consider in light of current research in attribution theory (Skaalvik, 1990; Vispoel & Austin, 1995). Research shows that feedback that emphasizes learning goals leads to greater learning gains than feedback that emphasizes self-esteem (Ames, 1992; Butler, 1988; Dweck, 1986). With respect to feedback emphasizing self-esteem, high-performing students often attribute their performance to effort and low-performing students attribute their performance to lack of ability (Butler & Newman, 1995; Cameron & Pierce, 1994; Kluger & deNisi, 1996). Students who repeatedly receive a grade of C– often believe that a C– is all that they are capable of achieving. Comments can take the focus from such attribution of success, or lack thereof, to the quality of the work at hand and areas where it can be strengthened. While grades can sometimes contribute to a competitive classroom environment where performance is normative (judged in relation to that of peers), comments that attend to specified criteria for higher quality work can help provide students with the feedback they need to develop their understanding and make progress.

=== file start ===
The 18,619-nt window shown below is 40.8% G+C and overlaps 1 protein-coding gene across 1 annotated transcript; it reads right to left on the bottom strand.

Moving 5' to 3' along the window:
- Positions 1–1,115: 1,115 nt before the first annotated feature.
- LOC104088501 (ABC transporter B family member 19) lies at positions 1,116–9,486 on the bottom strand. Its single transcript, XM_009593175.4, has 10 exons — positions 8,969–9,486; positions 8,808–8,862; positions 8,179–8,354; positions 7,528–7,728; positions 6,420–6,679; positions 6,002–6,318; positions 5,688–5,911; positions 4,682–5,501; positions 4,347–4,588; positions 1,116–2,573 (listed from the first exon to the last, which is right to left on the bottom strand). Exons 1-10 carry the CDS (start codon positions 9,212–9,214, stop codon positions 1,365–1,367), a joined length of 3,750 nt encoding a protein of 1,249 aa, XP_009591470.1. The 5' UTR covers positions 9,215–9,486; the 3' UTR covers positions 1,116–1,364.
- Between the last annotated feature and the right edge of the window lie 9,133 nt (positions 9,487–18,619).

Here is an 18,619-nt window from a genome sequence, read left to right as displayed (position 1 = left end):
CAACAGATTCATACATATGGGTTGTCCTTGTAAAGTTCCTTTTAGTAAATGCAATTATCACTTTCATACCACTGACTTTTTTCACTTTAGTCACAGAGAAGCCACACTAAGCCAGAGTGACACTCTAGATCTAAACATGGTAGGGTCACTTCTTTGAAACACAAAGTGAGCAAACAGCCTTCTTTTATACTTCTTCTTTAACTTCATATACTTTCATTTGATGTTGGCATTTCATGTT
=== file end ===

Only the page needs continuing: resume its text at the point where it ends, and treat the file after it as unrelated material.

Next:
Although letter grades are the most prevalent form of feedback, Stiggins (2001) reminds educators that grades serve as a way to convey a lot of information as a symbol for ease in communication. The symbol, or letter, can be only as meaningful as the definitions of achievement that underpin them and the quality of the assessment that produced them.
To use ongoing assessment to best facilitate student growth, the teacher plays a key role in choosing and organizing student tasks in ways that encourage them to speak and write so as to elicit their levels of understanding. Although almost any sample of student work can provide an occasion for a rich assessment discussion and can provide the teacher with assessment information, teachers also plan for opportunities for students to discuss and display their levels of understanding. They also create situations and allocate time for students to examine and discuss guidelines for high-quality work. These tasks are demanding ones and are discussed further in Chapter 3 and Chapter 5.
The Standards promote greater emphasis on teachers “continuously assessing student understanding,” on “assessing rich, well-structured knowledge,” on “assessing scientific understanding and reasoning,” on “students engaged in ongoing assessment of their work and that of others,” and on “teachers [becoming] involved in the development of external assessments” (p. 100).
The point of this last emphasis is significant: The Standards seek to